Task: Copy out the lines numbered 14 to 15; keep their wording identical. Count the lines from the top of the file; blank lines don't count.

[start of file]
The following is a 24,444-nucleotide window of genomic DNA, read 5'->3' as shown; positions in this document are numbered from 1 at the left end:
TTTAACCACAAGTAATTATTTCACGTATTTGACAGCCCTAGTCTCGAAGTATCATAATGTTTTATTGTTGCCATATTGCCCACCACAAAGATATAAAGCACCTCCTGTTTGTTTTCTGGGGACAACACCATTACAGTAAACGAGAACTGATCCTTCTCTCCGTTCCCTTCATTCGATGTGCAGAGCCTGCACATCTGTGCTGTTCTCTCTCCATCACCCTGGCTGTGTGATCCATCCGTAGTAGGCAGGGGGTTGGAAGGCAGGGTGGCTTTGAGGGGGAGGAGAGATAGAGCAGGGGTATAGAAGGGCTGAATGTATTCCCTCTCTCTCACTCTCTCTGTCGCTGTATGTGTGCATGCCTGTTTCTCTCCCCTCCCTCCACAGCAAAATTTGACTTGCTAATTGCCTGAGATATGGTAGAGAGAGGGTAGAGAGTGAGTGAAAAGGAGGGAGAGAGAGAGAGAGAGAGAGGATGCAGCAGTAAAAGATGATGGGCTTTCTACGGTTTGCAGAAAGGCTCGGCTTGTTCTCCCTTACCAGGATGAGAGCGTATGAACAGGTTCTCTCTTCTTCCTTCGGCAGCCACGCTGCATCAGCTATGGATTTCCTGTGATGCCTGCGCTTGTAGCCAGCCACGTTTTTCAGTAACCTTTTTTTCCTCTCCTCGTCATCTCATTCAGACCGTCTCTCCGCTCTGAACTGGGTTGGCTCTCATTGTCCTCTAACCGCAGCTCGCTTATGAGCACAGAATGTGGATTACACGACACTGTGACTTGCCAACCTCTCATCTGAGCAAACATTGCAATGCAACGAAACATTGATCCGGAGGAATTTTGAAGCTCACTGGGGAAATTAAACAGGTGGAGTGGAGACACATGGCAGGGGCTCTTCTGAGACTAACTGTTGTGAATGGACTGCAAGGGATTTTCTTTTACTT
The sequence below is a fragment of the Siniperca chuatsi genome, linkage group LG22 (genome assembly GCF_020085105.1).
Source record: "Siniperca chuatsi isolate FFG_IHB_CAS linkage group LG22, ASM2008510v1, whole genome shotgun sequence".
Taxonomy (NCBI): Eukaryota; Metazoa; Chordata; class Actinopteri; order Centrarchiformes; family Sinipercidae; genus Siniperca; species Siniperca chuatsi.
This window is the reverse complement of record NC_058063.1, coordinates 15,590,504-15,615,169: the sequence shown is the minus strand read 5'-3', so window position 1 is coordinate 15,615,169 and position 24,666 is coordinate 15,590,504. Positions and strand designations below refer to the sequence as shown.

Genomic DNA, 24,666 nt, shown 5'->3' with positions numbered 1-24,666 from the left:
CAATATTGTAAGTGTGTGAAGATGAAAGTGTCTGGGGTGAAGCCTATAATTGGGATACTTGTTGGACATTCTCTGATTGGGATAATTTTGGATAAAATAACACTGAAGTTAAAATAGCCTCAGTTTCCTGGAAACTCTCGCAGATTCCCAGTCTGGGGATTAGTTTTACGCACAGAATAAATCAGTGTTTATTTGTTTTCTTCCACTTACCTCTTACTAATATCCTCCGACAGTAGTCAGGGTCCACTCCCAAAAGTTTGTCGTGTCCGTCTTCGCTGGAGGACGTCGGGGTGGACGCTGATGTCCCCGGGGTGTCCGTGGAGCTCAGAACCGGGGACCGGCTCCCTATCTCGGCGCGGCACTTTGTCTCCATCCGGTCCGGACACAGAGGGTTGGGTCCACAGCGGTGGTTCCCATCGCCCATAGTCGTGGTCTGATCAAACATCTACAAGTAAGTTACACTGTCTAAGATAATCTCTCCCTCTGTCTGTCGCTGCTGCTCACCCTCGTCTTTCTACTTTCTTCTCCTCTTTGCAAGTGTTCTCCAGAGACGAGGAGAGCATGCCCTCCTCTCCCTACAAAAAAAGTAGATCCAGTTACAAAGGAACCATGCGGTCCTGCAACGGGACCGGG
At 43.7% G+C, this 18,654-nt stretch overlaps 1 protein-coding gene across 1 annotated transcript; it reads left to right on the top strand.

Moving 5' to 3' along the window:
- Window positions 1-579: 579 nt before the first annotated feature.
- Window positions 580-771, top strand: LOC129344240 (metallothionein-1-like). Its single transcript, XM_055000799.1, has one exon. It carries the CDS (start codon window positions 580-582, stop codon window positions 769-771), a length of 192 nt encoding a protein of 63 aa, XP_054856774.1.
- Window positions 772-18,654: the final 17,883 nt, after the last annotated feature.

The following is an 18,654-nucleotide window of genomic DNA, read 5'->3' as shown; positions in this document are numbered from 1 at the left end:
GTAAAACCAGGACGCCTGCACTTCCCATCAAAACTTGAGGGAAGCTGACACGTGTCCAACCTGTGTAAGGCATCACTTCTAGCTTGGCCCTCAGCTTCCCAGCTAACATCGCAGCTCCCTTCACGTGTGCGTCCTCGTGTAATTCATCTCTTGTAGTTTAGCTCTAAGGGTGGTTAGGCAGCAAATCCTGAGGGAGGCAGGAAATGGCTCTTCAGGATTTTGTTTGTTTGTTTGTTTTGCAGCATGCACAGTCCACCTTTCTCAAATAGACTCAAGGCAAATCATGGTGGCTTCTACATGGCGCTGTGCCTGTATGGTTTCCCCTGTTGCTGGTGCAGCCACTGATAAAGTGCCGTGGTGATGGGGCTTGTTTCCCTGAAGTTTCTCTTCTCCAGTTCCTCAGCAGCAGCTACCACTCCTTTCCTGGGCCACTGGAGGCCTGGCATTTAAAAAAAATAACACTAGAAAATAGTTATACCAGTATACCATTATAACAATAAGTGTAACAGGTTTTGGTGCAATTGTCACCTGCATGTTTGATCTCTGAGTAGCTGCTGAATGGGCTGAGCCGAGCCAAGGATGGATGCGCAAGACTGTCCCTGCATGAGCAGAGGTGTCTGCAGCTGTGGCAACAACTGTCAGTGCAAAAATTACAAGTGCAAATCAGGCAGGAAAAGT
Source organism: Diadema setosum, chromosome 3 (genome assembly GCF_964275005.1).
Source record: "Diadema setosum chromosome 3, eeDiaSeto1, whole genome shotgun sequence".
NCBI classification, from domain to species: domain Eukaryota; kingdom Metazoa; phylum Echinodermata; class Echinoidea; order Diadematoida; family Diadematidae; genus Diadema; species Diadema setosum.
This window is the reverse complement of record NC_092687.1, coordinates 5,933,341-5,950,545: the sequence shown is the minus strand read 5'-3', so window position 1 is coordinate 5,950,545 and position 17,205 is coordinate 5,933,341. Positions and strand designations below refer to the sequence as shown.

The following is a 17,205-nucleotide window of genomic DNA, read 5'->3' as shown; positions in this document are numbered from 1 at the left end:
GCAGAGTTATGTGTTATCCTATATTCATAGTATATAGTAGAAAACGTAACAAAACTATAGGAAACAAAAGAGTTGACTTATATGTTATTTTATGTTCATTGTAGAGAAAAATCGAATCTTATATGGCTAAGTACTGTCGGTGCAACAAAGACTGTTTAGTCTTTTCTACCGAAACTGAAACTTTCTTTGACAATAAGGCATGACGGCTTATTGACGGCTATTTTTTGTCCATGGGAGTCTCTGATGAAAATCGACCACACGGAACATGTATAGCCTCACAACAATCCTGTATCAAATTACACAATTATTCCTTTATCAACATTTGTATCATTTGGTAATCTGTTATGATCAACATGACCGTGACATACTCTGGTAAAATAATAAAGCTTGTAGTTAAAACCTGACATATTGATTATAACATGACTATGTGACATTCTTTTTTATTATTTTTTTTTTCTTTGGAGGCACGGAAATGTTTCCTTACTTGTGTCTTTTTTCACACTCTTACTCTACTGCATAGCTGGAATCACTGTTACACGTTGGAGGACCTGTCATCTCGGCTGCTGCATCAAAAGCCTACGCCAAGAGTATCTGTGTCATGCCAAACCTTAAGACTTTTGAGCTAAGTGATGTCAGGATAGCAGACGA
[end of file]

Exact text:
The following is an 18,654-nucleotide window of genomic DNA, read 5'->3' as shown; positions in this document are numbered from 1 at the left end:
GTAAAACCAGGACGCCTGCACTTCCCATCAAAACTTGAGGGAAGCTGACACGTGTCCAACCTGTGTAAGGCATCACTTCTAGCTTGGCCCTCAGCTTCCCAGCTAACATCGCAGCTCCCTTCACGTGTGCGTCCTCGTGTAATTCATCTCTTGTAGTTTAGCTCTAAGGGTGGTTAGGCAGCAAATCCTGAGGGAGGCAGGAAATGGCTCTTCAGGATTTTGTTTGTTTGTTTGTTTTGCAGCATGCACAGTCCACCTTTCTCAAATAGACTCAAGGCAAATCATGGTGGCTTCTACATGGCGCTGTGCCTGTATGGTTTCCCCTGTTGCTGGTGCAGCCACTGATAAAGTGCCGTGGTGATGGGGCTTGTTTCCCTGAAGTTTCTCTTCTCCAGTTCCTCAGCAGCAGCTACCACTCCTTTCCTGGGCCACTGGAGGCCTGGCATTTAAAAAAAATAACACTAGAAAATAGTTATACCAGTATACCATTATAACAATAAGTGTAACAGGTTTTGGTGCAATTGTCACCTGCATGTTTGATCTCTGAGTAGCTGCTGAATGGGCTGAGCCGAGCCAAGGATGGATGCGCAAGACTGTCCCTGCATGAGCAGAGGTGTCTGCAGCTGTGGCAACAACTGTCAGTGCAAAAATTACAAGTGCAAATCAGGCAGGAAAAGT